An escaped Yazidi teen recently revealed that while she was held by the Islamic State terrorist group, she was sold as a sex slave to a well-known Australian ISIS executioner for the equivalent of $34, reports indicate.
In witness testimony given to Iraqi lawyers, a 19-year-old Yazidi girl, who has been given the pseudonym "Kaleela," said she was in the midst of fleeing from her northern Iraqi village last August when she was taken hostage, like many other girls were, by ISIS.
She recalled being initially kept by the militants inside a three-story home in the group's Iraqi stronghold of Mosul before she was drugged and shipped off to Syria, where she was sold in ISIS' sex slave market.
"On the first floor was a group of Yazidi women and girls, and on the second were the princes of ISIS. We [girls] stayed in that building for 15 days, where we were kept drugged," she was quoted as saying. "We suffered from many inhumane acts such as being sold as slaves. Every day, men would come to buy us."
Kaleela said she was originally sold to an ISIS fighter named Abu Ayoub. But, when she refused to marry Ayoub, she was sold to another ISIS fighter named Khaled Sharrouf, who is from Australia and is the executioner featured in an ISIS propaganda video in February where he beheaded a man accused of being a spy. Sharrouf is also notorious for posting pictures of himself and his 7-year-old son posing with severed heads.
Kaleela explained that Sharrouf, who now goes by the name of Abu Zarqawi, paid just 40,000 Iraqi dinars for her to become his enslaved wife, which translates to about $33.70.
"I was with my 11-year-old friend when we were separated and I was sold to Abu Zarqawi for 40,000 Iraqi dinar," Kaleela said. "I was moved to his house which was in an electricity station outside the city of Raqqa — about 5 minutes of driving."
Although Kaleela was sold for just about $34, the price is inconsistent with a sex slave price guide that the caliphate published in November that stated that women from 10 to 20 years of age should be sold for about $129.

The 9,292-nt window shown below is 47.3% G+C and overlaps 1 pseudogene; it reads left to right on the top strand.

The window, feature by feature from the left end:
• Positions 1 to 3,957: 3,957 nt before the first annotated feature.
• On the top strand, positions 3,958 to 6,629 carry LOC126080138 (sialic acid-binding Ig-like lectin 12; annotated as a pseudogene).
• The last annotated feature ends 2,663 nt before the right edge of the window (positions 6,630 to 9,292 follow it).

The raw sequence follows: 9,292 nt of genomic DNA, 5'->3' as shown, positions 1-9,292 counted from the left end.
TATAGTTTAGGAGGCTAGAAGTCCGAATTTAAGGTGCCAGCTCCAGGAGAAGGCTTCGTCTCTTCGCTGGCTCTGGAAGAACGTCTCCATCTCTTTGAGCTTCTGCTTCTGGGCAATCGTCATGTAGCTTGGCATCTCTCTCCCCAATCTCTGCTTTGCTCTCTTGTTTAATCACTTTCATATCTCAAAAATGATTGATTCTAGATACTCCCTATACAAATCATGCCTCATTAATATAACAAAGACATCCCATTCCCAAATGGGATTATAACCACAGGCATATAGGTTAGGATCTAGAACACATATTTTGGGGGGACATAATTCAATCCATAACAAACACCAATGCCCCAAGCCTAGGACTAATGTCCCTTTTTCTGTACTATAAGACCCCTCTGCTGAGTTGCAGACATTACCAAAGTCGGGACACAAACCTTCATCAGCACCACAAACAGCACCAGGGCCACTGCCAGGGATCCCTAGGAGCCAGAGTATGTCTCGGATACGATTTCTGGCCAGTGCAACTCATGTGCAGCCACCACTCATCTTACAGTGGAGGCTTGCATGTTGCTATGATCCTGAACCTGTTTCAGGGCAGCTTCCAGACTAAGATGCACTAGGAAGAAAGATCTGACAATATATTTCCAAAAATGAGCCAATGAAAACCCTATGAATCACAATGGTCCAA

Upon arriving to Sharrouf's living quarters, there were six other girls there. They were all taken into the living room and Sharrouf laid out what each of their responsibilities were going to be.
"He told me: 'you and [another girl] are going to be my nikah,' the term used by ISIS for marrying the girls they have enslaved because they own them," she recalls. "The rest of you will be my servants."
Kaleela resisted, saying that she and the other girl were young enough to be Sharrouf's own daughters. However, she might not have been aware that Sharrouf even married away his own 14-year-old daughter to a fellow ISIS fighter that is 17 years older than her.
"He ordered me to go upstairs and I told him: 'we are like your daughters, how can you do this to us?'" she stated. "He got very angry with me and shouted: 'I have bought you to marry me, not to be like my daughter.'"
Two days later, Sharrouf left home for battle and promised that he would marry Kaleela when he returned. Not wanting to wait around for his return, the girls made phone calls and were able to establish an escape plan.
"Our parents said: 'We are trying to buy you from ISIS.' They hired someone to pick us up at 4 a.m. near the building that we were living in," Kaleela explained.
After the girls were picked up from Sharrouf's living quarters, they were taken to a safehouse, given black clothes, like the ones ISIS wears, to help them make it past the ISIS checkpoint. A few hours later, they were on the other side of the Turkey-Syria border and finally free from ISIS.